Tom Robinson's Innocence Quotes

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“We will never have true civilization until we have learned to recognize the rights of others.” said Will Rogers. People will not understand how people would feel if it were them being the ones that were separated just because of the color of their skin, You’re looked at differently Like you’re not good enough to be treated as a human. Never think that you’re not good enough to have your rights. No matter what race you are or beliefs you have you are human, the same as everyone else. Two kids, Jem and Scout experience the true hat and cruelty of the world. That people won’t learn to see black people as equals. Atticus, their father, tries to defend Tom Robinson’s case where he was accused of raping a white woman. Tom knew that he wouldn’t be able to survive so he tried escaping from jail, but was shot multiple times. An…show more content…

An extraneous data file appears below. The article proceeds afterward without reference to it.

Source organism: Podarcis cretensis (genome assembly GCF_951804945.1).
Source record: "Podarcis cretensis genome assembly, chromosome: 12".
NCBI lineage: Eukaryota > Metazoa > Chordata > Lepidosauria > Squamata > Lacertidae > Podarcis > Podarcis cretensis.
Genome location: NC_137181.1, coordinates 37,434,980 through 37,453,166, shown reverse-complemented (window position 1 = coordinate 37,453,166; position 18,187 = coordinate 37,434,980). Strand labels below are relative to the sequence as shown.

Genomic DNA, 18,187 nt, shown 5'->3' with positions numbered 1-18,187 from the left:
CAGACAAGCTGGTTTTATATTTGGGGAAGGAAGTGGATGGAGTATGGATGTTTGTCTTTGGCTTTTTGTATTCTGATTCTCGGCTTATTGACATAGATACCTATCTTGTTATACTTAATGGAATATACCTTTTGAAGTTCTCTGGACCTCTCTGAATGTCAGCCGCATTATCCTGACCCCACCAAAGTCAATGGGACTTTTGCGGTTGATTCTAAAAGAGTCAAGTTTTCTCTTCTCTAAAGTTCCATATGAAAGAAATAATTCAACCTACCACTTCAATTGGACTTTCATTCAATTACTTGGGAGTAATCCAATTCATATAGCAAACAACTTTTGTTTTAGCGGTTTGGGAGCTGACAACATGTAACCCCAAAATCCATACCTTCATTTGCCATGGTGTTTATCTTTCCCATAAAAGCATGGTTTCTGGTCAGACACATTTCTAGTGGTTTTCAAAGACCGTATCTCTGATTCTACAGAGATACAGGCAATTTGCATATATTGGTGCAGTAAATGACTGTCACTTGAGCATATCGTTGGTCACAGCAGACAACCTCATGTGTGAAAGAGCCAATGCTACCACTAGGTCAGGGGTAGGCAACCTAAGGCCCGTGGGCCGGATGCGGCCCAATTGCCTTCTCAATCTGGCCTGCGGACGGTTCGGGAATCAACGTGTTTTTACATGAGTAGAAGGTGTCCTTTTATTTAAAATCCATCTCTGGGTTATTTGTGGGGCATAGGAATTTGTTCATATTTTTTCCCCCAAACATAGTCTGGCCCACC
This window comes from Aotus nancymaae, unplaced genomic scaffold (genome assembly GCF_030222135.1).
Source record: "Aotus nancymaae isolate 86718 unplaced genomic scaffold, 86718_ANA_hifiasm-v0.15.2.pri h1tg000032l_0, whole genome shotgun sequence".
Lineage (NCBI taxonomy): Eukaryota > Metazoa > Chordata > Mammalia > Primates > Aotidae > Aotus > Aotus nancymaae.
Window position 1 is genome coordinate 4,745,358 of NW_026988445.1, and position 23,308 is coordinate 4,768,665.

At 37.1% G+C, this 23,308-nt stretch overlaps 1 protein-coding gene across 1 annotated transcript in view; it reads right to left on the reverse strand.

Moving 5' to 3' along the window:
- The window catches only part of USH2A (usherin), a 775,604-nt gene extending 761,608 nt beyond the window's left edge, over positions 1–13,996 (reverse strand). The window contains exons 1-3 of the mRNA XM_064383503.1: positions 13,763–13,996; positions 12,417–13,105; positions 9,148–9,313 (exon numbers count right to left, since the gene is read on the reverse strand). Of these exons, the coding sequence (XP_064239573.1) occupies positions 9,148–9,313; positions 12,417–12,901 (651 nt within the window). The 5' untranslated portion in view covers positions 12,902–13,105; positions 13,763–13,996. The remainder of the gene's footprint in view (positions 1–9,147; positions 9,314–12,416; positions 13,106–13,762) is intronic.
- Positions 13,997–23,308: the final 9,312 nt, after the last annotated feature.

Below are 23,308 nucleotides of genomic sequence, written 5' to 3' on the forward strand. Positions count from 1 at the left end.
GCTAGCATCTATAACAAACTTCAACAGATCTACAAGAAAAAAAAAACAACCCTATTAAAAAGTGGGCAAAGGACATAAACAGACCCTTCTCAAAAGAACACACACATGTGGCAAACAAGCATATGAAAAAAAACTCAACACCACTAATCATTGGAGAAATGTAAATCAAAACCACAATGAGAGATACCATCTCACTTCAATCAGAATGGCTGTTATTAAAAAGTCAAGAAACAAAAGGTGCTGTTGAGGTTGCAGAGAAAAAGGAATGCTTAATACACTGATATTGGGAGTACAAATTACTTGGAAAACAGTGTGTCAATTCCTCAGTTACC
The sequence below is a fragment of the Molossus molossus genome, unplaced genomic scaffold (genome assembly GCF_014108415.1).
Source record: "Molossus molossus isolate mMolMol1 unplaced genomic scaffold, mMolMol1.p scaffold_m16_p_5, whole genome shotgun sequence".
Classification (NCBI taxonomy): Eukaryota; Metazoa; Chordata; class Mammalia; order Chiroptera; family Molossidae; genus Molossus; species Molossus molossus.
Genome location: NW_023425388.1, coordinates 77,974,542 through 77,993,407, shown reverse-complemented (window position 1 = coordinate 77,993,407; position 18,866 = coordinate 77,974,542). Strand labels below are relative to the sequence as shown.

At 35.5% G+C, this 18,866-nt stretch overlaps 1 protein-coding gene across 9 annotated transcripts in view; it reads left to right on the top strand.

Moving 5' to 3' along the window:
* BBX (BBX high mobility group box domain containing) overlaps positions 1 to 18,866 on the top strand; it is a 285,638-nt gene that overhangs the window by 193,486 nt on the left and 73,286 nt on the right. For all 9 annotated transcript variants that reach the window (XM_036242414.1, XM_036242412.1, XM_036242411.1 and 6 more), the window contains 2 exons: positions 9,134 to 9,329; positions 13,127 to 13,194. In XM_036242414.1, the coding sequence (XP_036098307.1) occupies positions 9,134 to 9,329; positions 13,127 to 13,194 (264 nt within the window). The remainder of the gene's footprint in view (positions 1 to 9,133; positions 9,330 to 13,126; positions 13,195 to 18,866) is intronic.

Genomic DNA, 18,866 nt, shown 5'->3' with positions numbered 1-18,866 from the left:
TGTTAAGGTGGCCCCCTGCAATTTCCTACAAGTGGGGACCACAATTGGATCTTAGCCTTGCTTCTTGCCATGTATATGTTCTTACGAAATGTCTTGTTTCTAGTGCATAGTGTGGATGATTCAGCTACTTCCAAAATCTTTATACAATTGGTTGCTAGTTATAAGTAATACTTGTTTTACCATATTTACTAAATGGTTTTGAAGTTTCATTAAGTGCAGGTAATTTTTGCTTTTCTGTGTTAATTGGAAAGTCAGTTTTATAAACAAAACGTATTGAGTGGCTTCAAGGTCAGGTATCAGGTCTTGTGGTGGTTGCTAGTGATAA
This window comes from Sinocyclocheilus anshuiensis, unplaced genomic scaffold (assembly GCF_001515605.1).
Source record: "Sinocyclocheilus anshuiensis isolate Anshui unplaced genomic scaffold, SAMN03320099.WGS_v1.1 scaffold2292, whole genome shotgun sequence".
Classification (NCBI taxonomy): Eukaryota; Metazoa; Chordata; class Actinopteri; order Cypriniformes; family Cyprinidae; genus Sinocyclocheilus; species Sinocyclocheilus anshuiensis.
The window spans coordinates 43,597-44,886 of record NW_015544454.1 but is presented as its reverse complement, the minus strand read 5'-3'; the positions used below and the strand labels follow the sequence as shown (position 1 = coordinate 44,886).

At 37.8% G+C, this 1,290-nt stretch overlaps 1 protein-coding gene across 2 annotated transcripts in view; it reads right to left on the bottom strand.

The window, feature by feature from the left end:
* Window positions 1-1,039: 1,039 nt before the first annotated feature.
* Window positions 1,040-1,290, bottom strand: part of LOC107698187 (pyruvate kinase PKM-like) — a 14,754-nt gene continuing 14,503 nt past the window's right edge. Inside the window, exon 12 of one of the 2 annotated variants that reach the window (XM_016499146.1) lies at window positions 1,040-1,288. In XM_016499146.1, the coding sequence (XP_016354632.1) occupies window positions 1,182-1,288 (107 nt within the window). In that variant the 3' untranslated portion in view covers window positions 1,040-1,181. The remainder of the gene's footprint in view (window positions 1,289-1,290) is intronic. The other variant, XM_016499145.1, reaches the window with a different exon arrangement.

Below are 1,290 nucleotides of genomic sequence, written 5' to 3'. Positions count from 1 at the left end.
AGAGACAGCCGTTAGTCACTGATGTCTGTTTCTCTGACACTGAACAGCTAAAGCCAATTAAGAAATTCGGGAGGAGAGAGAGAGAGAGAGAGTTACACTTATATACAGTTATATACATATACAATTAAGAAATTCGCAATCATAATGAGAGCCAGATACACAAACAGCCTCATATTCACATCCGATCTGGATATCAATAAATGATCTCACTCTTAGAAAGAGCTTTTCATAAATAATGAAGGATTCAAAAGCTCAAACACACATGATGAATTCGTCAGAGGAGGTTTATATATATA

Near the end of the book, the mockingbird shows up again but this time to represent a certain person. “Underwood simply figured it was a sin to kill cripples, be they standing sitting, or escaping. He likened Tom’s death to the senseless slaughter of songbirds by hunters and children…” -pg 241. The mockingbird indicates Tom Robinson’s innocence. It’s a sin to kill a mockingbird like it was a sin to kill Tom. Tom Robinson did not die in vain, all he did was try to help out and be good to this world. He did no harm, but had to die because he was a Negro. So, he had to be lying right? Another example shown was “Well, it’d be sort of like shootin’ a mockingbird, wouldn’t it?” says Scout on page 276. Scout is trying to show that Mr.Tate was right. She compares the situation where Bob Ewell “fell on the knife” to shooting a mockingbird. Either way it would be sin, but is covered up because Boo did the right thing. Boo killed Bob because he was protecting the children from harm. The mockingbird is used to support the theme, it represents Tom’s innocence and that he is the

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